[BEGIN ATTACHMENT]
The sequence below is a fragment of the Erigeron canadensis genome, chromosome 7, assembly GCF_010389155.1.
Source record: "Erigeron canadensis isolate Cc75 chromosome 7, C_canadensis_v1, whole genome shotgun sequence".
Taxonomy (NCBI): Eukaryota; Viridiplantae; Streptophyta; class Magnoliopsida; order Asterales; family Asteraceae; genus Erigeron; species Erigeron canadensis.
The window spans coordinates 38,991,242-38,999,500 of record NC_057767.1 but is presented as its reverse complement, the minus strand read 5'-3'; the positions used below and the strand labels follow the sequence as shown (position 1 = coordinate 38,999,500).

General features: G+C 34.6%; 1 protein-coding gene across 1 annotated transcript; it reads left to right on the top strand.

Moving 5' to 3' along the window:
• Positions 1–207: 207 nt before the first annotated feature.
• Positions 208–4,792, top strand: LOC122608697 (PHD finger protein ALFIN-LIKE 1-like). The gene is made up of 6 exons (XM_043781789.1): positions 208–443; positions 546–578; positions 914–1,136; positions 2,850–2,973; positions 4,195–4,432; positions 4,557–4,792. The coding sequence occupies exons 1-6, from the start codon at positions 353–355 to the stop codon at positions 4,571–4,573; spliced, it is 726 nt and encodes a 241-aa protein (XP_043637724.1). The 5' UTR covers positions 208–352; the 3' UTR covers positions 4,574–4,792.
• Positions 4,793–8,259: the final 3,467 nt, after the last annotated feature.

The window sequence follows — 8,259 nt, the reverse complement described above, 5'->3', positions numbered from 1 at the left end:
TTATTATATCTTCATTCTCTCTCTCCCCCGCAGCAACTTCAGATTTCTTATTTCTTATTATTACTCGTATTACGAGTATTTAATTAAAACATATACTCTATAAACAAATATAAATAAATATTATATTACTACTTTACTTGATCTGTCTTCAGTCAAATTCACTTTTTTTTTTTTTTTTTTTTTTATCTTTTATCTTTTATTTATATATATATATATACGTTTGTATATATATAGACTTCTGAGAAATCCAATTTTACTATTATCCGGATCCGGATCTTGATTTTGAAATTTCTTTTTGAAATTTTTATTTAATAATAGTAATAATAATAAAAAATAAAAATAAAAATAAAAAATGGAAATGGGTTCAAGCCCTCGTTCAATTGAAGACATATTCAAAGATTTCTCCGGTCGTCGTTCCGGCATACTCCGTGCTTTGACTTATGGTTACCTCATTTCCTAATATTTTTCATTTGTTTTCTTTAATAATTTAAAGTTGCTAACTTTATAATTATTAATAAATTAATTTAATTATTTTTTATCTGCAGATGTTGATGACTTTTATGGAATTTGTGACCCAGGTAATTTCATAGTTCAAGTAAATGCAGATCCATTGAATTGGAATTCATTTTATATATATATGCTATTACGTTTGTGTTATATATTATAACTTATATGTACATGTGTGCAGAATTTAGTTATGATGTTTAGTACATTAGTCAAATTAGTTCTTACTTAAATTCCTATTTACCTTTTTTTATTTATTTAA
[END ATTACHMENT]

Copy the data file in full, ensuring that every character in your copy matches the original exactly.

The sequence below is a fragment of the Erigeron canadensis genome, chromosome 7, assembly GCF_010389155.1.
Source record: "Erigeron canadensis isolate Cc75 chromosome 7, C_canadensis_v1, whole genome shotgun sequence".
Taxonomy (NCBI): Eukaryota; Viridiplantae; Streptophyta; class Magnoliopsida; order Asterales; family Asteraceae; genus Erigeron; species Erigeron canadensis.
The window spans coordinates 38,991,242-38,999,500 of record NC_057767.1 but is presented as its reverse complement, the minus strand read 5'-3'; the positions used below and the strand labels follow the sequence as shown (position 1 = coordinate 38,999,500).

General features: G+C 34.6%; 1 protein-coding gene across 1 annotated transcript; it reads left to right on the top strand.

Moving 5' to 3' along the window:
• Positions 1–207: 207 nt before the first annotated feature.
• Positions 208–4,792, top strand: LOC122608697 (PHD finger protein ALFIN-LIKE 1-like). The gene is made up of 6 exons (XM_043781789.1): positions 208–443; positions 546–578; positions 914–1,136; positions 2,850–2,973; positions 4,195–4,432; positions 4,557–4,792. The coding sequence occupies exons 1-6, from the start codon at positions 353–355 to the stop codon at positions 4,571–4,573; spliced, it is 726 nt and encodes a 241-aa protein (XP_043637724.1). The 5' UTR covers positions 208–352; the 3' UTR covers positions 4,574–4,792.
• Positions 4,793–8,259: the final 3,467 nt, after the last annotated feature.

The window sequence follows — 8,259 nt, the reverse complement described above, 5'->3', positions numbered from 1 at the left end:
TTATTATATCTTCATTCTCTCTCTCCCCCGCAGCAACTTCAGATTTCTTATTTCTTATTATTACTCGTATTACGAGTATTTAATTAAAACATATACTCTATAAACAAATATAAATAAATATTATATTACTACTTTACTTGATCTGTCTTCAGTCAAATTCACTTTTTTTTTTTTTTTTTTTTTTATCTTTTATCTTTTATTTATATATATATATATACGTTTGTATATATATAGACTTCTGAGAAATCCAATTTTACTATTATCCGGATCCGGATCTTGATTTTGAAATTTCTTTTTGAAATTTTTATTTAATAATAGTAATAATAATAAAAAATAAAAATAAAAATAAAAAATGGAAATGGGTTCAAGCCCTCGTTCAATTGAAGACATATTCAAAGATTTCTCCGGTCGTCGTTCCGGCATACTCCGTGCTTTGACTTATGGTTACCTCATTTCCTAATATTTTTCATTTGTTTTCTTTAATAATTTAAAGTTGCTAACTTTATAATTATTAATAAATTAATTTAATTATTTTTTATCTGCAGATGTTGATGACTTTTATGGAATTTGTGACCCAGGTAATTTCATAGTTCAAGTAAATGCAGATCCATTGAATTGGAATTCATTTTATATATATATGCTATTACGTTTGTGTTATATATTATAACTTATATGTACATGTGTGCAGAATTTAGTTATGATGTTTAGTACATTAGTCAAATTAGTTCTTACTTAAATTCCTATTTACCTTTTTTTATTTATTTAA